What causes batteries to rundown prematurely?

When a battery is discharged too deeply, internal damage will occur. Damage, that often cannot be repaired. A battery that is overcharged is also more likely to fail. How deep you can discharge a battery depends on the type of battery. In general, AGM (Absorbed Glass Mat) batteries can be more deeply discharged (75 percent) than regular lead-calcium batteries (35 percent) because the internal composition of the battery plates is different, and the acid is trapped in glass fiber separators.

Depending on the quality, use and whether the correct type of battery has been chosen, a battery normally lasts about six to eight years. The lifespan of a battery is expressed in the number of charge cycles it can have, which in turn depends on the percentage of discharge. The battery lasts the longest when it is properly maintained; do not discharge too deeply and recharge in time extends the lifespan. This keeps the cyclical load as low as possible. Remember that a battery has a self-discharge of up to about three percent. When not in use, it will also slowly deflate. That is why you should recharge your battery right after you use it, if you want to make it last longer.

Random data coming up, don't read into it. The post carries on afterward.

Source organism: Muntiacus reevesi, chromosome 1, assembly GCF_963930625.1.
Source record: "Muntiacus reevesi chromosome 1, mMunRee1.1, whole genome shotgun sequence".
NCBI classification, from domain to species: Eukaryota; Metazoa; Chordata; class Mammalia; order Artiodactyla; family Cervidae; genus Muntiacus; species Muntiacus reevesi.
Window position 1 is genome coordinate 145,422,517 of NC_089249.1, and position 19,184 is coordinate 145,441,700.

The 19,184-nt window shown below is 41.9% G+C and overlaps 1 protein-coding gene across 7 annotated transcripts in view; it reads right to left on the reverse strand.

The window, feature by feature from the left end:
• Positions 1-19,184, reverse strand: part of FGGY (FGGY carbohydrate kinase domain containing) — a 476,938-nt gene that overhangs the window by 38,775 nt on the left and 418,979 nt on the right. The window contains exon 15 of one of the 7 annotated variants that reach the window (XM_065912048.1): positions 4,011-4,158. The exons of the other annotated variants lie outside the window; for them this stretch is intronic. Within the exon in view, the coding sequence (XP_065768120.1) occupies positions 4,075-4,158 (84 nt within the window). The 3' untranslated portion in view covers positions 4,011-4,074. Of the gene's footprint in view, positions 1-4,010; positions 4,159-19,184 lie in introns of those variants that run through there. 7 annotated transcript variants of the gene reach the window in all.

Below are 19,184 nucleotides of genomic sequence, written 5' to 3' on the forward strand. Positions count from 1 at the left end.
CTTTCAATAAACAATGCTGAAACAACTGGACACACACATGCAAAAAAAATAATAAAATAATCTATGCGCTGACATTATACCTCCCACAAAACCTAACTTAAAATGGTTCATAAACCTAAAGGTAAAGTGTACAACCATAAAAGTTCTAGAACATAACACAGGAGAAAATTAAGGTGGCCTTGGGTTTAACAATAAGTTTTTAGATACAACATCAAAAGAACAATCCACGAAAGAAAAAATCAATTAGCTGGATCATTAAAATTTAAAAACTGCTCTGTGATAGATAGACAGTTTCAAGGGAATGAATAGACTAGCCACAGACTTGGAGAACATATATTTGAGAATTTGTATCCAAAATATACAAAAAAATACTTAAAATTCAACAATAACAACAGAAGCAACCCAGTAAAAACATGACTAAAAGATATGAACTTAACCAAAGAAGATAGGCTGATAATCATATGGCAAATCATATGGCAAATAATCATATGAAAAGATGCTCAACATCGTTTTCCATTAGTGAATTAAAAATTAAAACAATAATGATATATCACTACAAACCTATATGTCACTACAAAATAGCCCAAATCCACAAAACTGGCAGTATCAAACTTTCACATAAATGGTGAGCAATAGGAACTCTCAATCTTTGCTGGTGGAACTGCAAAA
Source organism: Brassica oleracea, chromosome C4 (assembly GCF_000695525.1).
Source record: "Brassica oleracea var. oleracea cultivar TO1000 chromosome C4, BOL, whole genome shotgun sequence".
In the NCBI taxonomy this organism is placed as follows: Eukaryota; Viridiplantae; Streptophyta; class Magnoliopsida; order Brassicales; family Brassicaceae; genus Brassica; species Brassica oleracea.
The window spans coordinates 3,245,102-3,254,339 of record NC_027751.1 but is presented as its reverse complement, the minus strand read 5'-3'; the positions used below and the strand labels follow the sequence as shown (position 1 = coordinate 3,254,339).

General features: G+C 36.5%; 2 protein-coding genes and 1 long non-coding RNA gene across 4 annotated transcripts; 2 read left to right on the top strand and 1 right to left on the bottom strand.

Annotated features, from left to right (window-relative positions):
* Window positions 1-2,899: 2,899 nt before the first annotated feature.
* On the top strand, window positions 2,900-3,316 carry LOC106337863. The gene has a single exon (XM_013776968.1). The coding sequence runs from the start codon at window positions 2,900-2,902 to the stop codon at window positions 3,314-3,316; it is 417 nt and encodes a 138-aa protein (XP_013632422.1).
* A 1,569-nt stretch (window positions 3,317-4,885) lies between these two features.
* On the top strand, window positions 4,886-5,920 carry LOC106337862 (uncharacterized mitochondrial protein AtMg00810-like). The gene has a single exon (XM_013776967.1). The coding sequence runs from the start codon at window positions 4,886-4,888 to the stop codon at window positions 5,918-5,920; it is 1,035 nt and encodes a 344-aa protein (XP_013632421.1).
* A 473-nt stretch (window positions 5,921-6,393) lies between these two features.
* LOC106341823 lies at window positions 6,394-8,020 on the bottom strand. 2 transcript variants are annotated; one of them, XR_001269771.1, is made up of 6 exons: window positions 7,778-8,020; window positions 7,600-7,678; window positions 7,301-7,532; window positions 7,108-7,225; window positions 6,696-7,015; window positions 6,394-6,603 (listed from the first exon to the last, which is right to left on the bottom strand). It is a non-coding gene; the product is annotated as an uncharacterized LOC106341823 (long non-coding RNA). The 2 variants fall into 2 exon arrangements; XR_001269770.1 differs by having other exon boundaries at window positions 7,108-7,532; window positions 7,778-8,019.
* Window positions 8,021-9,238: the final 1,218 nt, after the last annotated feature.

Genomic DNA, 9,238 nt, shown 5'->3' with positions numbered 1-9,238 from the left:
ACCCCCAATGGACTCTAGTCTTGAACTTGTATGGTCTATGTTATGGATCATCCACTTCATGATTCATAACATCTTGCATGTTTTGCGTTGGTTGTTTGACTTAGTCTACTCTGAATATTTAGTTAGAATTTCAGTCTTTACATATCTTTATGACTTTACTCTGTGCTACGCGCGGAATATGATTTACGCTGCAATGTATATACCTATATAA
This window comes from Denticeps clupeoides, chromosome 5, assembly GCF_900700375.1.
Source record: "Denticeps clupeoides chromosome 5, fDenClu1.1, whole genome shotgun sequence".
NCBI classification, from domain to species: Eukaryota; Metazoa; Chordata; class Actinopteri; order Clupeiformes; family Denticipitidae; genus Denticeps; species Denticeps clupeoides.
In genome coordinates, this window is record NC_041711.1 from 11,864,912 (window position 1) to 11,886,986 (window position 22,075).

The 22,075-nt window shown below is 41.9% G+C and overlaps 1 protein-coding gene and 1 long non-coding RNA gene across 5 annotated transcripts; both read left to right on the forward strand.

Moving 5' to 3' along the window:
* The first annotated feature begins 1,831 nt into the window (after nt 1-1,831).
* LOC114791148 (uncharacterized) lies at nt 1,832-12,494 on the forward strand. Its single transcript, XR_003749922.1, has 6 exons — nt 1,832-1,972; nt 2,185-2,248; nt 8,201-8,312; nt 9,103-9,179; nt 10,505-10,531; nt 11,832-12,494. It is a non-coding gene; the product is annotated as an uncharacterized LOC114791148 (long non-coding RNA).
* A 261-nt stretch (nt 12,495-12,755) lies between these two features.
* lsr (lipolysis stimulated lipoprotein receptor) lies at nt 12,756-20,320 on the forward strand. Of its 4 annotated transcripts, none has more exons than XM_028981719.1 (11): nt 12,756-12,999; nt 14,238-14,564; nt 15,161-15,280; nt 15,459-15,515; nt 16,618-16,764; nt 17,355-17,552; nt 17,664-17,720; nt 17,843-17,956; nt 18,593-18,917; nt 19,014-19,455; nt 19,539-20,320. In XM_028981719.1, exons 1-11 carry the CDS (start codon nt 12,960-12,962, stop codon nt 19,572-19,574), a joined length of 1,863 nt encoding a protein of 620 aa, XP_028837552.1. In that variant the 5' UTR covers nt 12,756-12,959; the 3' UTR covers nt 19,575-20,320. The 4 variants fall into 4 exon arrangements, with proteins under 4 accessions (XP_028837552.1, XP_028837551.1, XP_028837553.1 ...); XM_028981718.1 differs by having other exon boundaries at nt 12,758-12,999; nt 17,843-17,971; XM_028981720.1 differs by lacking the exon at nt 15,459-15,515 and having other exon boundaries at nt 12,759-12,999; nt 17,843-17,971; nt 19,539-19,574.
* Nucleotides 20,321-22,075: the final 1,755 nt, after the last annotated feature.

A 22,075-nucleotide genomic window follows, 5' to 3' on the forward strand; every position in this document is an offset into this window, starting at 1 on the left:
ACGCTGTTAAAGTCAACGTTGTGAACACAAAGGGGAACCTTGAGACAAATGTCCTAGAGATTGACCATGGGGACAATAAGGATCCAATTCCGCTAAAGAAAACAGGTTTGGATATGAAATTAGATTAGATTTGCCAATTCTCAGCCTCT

Seven tips on how to keep your battery running

1. Trickle charger
During the winter, keep your batteries full with a trickle charger. This type of charger knows exactly how much to recharge and will keep the batteries in good condition. At some storage companies, boats are not allowed to the stream, due to fire safety and insurance. Then it is advisable to fully charge the batteries, disconnect them and recharge them regularly. Fully charge gel batteries at least once every two months and AGM batteries at least once every three months.

2. Secure everything properly
When you are de-winterizing your boat, put the batteries back in place and make sure they are securely mounted. Make sure all electrical connections are tight to prevent sparking and possible short circuits. And cover your battery terminals to prevent contact.

3. Acid-free petroleum jelly
Coat the battery terminals with acid-free Vaseline to prevent corrosion.

4. Ventilation
Make sure that the batteries have enough space and ventilation. This way you can be sure that the heat that is generated during use, can escape properly. In a battery box you can keep your batteries protected and dry.

5. Battery monitor
A battery monitor indicates the status of the batteries (Voltage), the amount of current (Ampere) and how long you can still use the battery. When using a battery monitor you can see immediately when your battery needs to be recharged.

6. Set your battery charger properly
If the boat is on shore power, there must be a good battery charger on board. Each type of battery has its own charging voltage. If the charging voltage is too high, the battery will be damaged and is the charging voltage is too low, the batteries are not charged to its full amount. That is why it is important to make sure that the settings of your battery charger are correctly. Most, more expensive battery chargers, have general settings that can be used.

7. Main switch
In the event of a prolonged absence, turn off the main switches of the batteries to prevent draining by standby consumers.

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